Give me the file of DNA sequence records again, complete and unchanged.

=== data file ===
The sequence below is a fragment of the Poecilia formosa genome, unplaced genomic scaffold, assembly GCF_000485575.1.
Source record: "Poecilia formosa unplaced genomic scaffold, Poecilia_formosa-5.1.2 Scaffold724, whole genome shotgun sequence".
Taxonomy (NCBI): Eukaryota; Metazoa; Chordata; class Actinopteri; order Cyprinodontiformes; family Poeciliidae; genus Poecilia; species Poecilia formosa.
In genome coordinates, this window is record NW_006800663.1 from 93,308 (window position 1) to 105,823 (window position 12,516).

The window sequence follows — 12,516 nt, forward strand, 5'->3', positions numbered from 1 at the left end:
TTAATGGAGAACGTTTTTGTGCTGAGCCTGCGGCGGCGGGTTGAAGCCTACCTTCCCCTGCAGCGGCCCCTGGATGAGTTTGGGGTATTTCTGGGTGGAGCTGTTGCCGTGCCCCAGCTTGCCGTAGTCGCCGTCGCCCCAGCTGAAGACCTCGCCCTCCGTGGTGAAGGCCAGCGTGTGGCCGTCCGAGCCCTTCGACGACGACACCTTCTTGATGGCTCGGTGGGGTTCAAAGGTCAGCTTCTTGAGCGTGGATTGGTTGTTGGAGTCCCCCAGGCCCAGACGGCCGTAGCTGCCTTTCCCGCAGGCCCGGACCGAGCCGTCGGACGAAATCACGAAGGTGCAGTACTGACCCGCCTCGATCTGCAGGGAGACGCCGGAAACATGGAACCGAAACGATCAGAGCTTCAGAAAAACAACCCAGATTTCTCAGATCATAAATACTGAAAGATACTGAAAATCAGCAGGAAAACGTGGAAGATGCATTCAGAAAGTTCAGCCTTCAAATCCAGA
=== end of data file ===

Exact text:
The sequence below is a fragment of the Poecilia formosa genome, unplaced genomic scaffold, assembly GCF_000485575.1.
Source record: "Poecilia formosa unplaced genomic scaffold, Poecilia_formosa-5.1.2 Scaffold724, whole genome shotgun sequence".
Taxonomy (NCBI): Eukaryota; Metazoa; Chordata; class Actinopteri; order Cyprinodontiformes; family Poeciliidae; genus Poecilia; species Poecilia formosa.
In genome coordinates, this window is record NW_006800663.1 from 93,308 (window position 1) to 105,823 (window position 12,516).

The window sequence follows — 12,516 nt, forward strand, 5'->3', positions numbered from 1 at the left end:
TTAATGGAGAACGTTTTTGTGCTGAGCCTGCGGCGGCGGGTTGAAGCCTACCTTCCCCTGCAGCGGCCCCTGGATGAGTTTGGGGTATTTCTGGGTGGAGCTGTTGCCGTGCCCCAGCTTGCCGTAGTCGCCGTCGCCCCAGCTGAAGACCTCGCCCTCCGTGGTGAAGGCCAGCGTGTGGCCGTCCGAGCCCTTCGACGACGACACCTTCTTGATGGCTCGGTGGGGTTCAAAGGTCAGCTTCTTGAGCGTGGATTGGTTGTTGGAGTCCCCCAGGCCCAGACGGCCGTAGCTGCCTTTCCCGCAGGCCCGGACCGAGCCGTCGGACGAAATCACGAAGGTGCAGTACTGACCCGCCTCGATCTGCAGGGAGACGCCGGAAACATGGAACCGAAACGATCAGAGCTTCAGAAAAACAACCCAGATTTCTCAGATCATAAATACTGAAAGATACTGAAAATCAGCAGGAAAACGTGGAAGATGCATTCAGAAAGTTCAGCCTTCAAATCCAGA